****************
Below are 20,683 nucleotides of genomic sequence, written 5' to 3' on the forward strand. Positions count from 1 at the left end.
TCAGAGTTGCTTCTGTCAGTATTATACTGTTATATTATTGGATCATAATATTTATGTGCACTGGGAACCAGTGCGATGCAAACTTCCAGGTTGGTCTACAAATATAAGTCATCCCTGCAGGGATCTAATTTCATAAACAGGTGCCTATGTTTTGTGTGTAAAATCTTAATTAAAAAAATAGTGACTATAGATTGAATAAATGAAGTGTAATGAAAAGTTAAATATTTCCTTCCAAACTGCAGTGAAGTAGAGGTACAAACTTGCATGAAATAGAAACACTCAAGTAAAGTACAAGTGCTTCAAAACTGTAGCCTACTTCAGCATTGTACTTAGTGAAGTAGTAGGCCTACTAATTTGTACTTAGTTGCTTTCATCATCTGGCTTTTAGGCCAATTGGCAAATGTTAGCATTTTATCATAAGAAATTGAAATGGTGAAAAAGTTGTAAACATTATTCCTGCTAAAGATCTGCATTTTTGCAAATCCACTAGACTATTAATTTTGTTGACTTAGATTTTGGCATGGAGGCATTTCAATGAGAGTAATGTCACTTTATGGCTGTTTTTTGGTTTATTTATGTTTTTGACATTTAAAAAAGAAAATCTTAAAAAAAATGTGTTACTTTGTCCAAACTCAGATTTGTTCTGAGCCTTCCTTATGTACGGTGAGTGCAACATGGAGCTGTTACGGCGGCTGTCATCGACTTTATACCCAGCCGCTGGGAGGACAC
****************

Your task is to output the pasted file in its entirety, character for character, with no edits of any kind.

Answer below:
Below are 20,683 nucleotides of genomic sequence, written 5' to 3' on the forward strand. Positions count from 1 at the left end.
TCAGAGTTGCTTCTGTCAGTATTATACTGTTATATTATTGGATCATAATATTTATGTGCACTGGGAACCAGTGCGATGCAAACTTCCAGGTTGGTCTACAAATATAAGTCATCCCTGCAGGGATCTAATTTCATAAACAGGTGCCTATGTTTTGTGTGTAAAATCTTAATTAAAAAAATAGTGACTATAGATTGAATAAATGAAGTGTAATGAAAAGTTAAATATTTCCTTCCAAACTGCAGTGAAGTAGAGGTACAAACTTGCATGAAATAGAAACACTCAAGTAAAGTACAAGTGCTTCAAAACTGTAGCCTACTTCAGCATTGTACTTAGTGAAGTAGTAGGCCTACTAATTTGTACTTAGTTGCTTTCATCATCTGGCTTTTAGGCCAATTGGCAAATGTTAGCATTTTATCATAAGAAATTGAAATGGTGAAAAAGTTGTAAACATTATTCCTGCTAAAGATCTGCATTTTTGCAAATCCACTAGACTATTAATTTTGTTGACTTAGATTTTGGCATGGAGGCATTTCAATGAGAGTAATGTCACTTTATGGCTGTTTTTTGGTTTATTTATGTTTTTGACATTTAAAAAAGAAAATCTTAAAAAAAATGTGTTACTTTGTCCAAACTCAGATTTGTTCTGAGCCTTCCTTATGTACGGTGAGTGCAACATGGAGCTGTTACGGCGGCTGTCATCGACTTTATACCCAGCCGCTGGGAGGACAC